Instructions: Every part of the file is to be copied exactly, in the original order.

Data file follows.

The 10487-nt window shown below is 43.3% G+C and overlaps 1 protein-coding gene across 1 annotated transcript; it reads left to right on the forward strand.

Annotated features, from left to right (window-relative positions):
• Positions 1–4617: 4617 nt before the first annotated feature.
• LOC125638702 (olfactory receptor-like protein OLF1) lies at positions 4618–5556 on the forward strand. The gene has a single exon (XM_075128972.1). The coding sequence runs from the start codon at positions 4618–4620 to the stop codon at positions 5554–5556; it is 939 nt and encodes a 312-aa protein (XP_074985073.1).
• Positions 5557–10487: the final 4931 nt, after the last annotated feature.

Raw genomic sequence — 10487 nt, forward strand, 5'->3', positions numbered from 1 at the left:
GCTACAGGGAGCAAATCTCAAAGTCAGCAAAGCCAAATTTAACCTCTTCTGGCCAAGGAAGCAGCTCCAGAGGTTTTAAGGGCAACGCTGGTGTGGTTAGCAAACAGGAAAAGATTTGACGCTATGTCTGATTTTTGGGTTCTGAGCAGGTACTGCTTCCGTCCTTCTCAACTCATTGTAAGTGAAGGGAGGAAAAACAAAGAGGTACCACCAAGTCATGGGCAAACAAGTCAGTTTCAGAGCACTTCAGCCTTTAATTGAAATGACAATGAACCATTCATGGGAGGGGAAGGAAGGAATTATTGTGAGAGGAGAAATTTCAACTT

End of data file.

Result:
The 10487-nt window shown below is 43.3% G+C and overlaps 1 protein-coding gene across 1 annotated transcript; it reads left to right on the forward strand.

Annotated features, from left to right (window-relative positions):
• Positions 1–4617: 4617 nt before the first annotated feature.
• LOC125638702 (olfactory receptor-like protein OLF1) lies at positions 4618–5556 on the forward strand. The gene has a single exon (XM_075128972.1). The coding sequence runs from the start codon at positions 4618–4620 to the stop codon at positions 5554–5556; it is 939 nt and encodes a 312-aa protein (XP_074985073.1).
• Positions 5557–10487: the final 4931 nt, after the last annotated feature.

Raw genomic sequence — 10487 nt, forward strand, 5'->3', positions numbered from 1 at the left:
GCTACAGGGAGCAAATCTCAAAGTCAGCAAAGCCAAATTTAACCTCTTCTGGCCAAGGAAGCAGCTCCAGAGGTTTTAAGGGCAACGCTGGTGTGGTTAGCAAACAGGAAAAGATTTGACGCTATGTCTGATTTTTGGGTTCTGAGCAGGTACTGCTTCCGTCCTTCTCAACTCATTGTAAGTGAAGGGAGGAAAAACAAAGAGGTACCACCAAGTCATGGGCAAACAAGTCAGTTTCAGAGCACTTCAGCCTTTAATTGAAATGACAATGAACCATTCATGGGAGGGGAAGGAAGGAATTATTGTGAGAGGAGAAATTTCAACTT